According to an exclusive report, the NYC Correction Department plans to recruit police officers who have failed in the final stage of their gun training session. Here, New York Police Department (NYPD) officers patrol and secure crowds during the Macy's Parade balloon inflation, Nov. 22. Timothy A. Clary/AFP/Getty Images

The New York City Correction Department has planned to employ 348 new police officers in jails around the city, despite the fact that they failed in the final stage of gun training before their graduation which was scheduled on Wednesday, as stated in an exclusive report by the New York Daily News.

The report said that the officers completed the first two days of a four-day course and 40-hour initial gun training session which is what is required by the state law. However, hundreds of them failed to finish the last stage of their gun training session.

The report then said that the union which represents the jail officers was very angry about the situation. They reportedly said that they sent a warning about the issue months ago to Correction Commissioner Cynthia Brann and also requested her to extend the training period in the academy by a month for a class of 1,144 recruits.

However, Brann, who was assigned as Commissioner of the Department of Correction in October, denied the fact that she was warned.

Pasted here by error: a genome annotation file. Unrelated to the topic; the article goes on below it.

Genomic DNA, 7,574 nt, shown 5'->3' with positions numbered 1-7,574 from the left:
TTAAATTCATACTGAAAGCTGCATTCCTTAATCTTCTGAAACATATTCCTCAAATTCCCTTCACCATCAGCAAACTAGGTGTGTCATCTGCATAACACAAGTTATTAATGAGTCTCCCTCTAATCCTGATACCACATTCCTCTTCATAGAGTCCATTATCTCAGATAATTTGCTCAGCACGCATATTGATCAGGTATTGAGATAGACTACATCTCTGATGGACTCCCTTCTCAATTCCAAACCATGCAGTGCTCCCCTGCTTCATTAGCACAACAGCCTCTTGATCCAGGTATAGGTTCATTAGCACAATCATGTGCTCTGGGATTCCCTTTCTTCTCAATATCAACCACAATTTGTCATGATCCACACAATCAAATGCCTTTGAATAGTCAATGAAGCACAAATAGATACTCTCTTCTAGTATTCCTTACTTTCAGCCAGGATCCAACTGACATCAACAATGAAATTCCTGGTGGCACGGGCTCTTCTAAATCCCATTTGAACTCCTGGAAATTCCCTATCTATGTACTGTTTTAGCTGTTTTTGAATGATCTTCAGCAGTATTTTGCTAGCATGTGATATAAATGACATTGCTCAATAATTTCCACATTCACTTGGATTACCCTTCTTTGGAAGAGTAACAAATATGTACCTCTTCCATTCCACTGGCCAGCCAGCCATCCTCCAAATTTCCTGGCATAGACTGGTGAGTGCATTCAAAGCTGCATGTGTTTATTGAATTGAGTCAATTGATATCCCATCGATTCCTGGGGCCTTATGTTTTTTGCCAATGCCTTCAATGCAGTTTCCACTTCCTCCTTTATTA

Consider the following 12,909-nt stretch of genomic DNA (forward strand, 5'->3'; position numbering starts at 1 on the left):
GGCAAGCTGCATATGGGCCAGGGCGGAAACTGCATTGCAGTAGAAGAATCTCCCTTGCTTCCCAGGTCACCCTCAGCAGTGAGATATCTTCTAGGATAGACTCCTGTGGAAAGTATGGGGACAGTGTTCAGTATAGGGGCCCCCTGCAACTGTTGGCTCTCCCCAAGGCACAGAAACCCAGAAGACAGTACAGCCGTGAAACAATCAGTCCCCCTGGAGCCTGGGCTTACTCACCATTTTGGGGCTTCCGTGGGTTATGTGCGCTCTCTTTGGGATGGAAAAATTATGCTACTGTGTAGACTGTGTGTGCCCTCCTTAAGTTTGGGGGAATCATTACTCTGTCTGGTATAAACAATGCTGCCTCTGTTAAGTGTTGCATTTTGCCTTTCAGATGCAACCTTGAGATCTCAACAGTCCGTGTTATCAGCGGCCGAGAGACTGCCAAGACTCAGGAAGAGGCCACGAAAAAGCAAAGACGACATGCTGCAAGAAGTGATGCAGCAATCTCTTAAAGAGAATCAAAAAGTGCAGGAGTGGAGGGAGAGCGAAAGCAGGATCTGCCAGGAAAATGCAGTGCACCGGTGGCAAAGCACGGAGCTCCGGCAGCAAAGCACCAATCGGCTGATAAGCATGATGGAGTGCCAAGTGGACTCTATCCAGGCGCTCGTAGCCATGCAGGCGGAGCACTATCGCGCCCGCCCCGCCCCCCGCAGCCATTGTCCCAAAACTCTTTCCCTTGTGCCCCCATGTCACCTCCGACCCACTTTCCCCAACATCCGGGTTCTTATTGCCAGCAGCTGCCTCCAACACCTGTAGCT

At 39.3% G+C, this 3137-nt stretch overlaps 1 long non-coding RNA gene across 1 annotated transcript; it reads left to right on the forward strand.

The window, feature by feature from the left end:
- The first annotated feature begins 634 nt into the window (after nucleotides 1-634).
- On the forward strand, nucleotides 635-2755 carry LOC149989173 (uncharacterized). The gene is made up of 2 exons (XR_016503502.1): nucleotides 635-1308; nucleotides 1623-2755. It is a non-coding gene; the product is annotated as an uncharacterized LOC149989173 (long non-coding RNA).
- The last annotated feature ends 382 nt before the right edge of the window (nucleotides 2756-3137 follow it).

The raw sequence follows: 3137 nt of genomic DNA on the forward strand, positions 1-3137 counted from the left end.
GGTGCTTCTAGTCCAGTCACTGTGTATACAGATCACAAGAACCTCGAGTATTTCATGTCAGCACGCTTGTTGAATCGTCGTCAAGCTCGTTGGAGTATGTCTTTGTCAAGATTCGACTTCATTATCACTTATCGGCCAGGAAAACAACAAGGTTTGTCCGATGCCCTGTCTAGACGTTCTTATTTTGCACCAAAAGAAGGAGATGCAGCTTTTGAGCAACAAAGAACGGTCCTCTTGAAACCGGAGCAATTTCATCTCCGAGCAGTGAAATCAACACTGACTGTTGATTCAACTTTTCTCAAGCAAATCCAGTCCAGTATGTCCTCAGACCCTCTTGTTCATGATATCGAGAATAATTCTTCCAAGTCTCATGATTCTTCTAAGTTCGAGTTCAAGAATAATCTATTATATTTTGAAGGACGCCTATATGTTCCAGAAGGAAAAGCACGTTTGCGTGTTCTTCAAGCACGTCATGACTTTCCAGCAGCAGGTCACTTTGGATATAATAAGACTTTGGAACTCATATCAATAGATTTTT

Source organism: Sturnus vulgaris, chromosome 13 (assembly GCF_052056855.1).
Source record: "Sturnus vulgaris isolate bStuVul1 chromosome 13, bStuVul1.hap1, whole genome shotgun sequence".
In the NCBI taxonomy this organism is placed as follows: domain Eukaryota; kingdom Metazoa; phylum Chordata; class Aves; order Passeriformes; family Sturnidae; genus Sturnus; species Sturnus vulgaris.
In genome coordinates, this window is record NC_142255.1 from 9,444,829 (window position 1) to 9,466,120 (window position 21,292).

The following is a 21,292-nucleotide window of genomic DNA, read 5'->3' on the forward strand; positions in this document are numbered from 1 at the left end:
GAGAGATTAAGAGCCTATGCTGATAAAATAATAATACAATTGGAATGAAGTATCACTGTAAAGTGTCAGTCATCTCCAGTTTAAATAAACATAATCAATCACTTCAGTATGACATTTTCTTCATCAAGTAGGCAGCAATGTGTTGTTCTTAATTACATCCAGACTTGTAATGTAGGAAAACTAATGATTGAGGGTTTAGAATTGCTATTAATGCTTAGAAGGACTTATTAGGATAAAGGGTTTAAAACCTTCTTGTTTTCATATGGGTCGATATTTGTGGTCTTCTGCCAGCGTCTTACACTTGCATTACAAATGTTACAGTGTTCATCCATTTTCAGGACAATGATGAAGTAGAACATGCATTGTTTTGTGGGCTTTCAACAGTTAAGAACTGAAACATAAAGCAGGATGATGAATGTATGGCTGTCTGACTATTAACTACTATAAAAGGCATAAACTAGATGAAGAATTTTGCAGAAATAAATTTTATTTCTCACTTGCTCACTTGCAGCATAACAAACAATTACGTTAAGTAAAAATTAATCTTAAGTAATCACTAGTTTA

Elias Husamudeen, the President of the Corrections Officers Benevolent Association said, "She instead chose to allow them to graduate and potentially jeopardize their safety and the public’s safety." He added, "that’s inexcusable."

The report stated that officers who serve in jail don’t carry their guns into the dormitory until and unless there is an emergency situation. But they do keep their weapons when they have to escort an inmate to the court or to the hospital.

A correction department spokesman reportedly said that the new recruits go through an onboarding process which lasts for two weeks. He also said that they are not assigned to escort the inmates because that requires them to carry a gun with them.

The department reportedly stated that all the officers would be trained by Dec. 29.

Peter Thorne, another spokesman for the correction department said: "Each recruit has already met the state requirements for firearms training, and we give them additional training that even exceeds that."

He then went on to say, "With large classes, that can mean some finish up the training right after graduation. Suggesting that we’re somehow overlooking or cutting corners with firearms training is untrue."

However, according to the report, jail insiders pointed out the fact that the final phase of the gun training course focuses on a pivotal scenario-based training exercise. They also said that the recruits are taught how to work, efficiently and with safety, in an "arsenal post" inside a jail facility. They are also taught how to survive during a gun fight if one is injured and the best practices to apply when using a firearm.

In an earlier New York Daily News report, the Department of Investigation (DOI) Commissioner, Mark Peter’s office came out with details which revealed ethical violations by Cynthia Brann.

The report stated that the DOI found Brann misused her city car for personal business and drove it to outlet malls and also to the Kennedy Airport. In another instance of unethical behavior, when she had to pay $6000 to the Conflicts of Interest Board, she sent an employee working under her to get a cashier’s check because her bank was situated outside the state.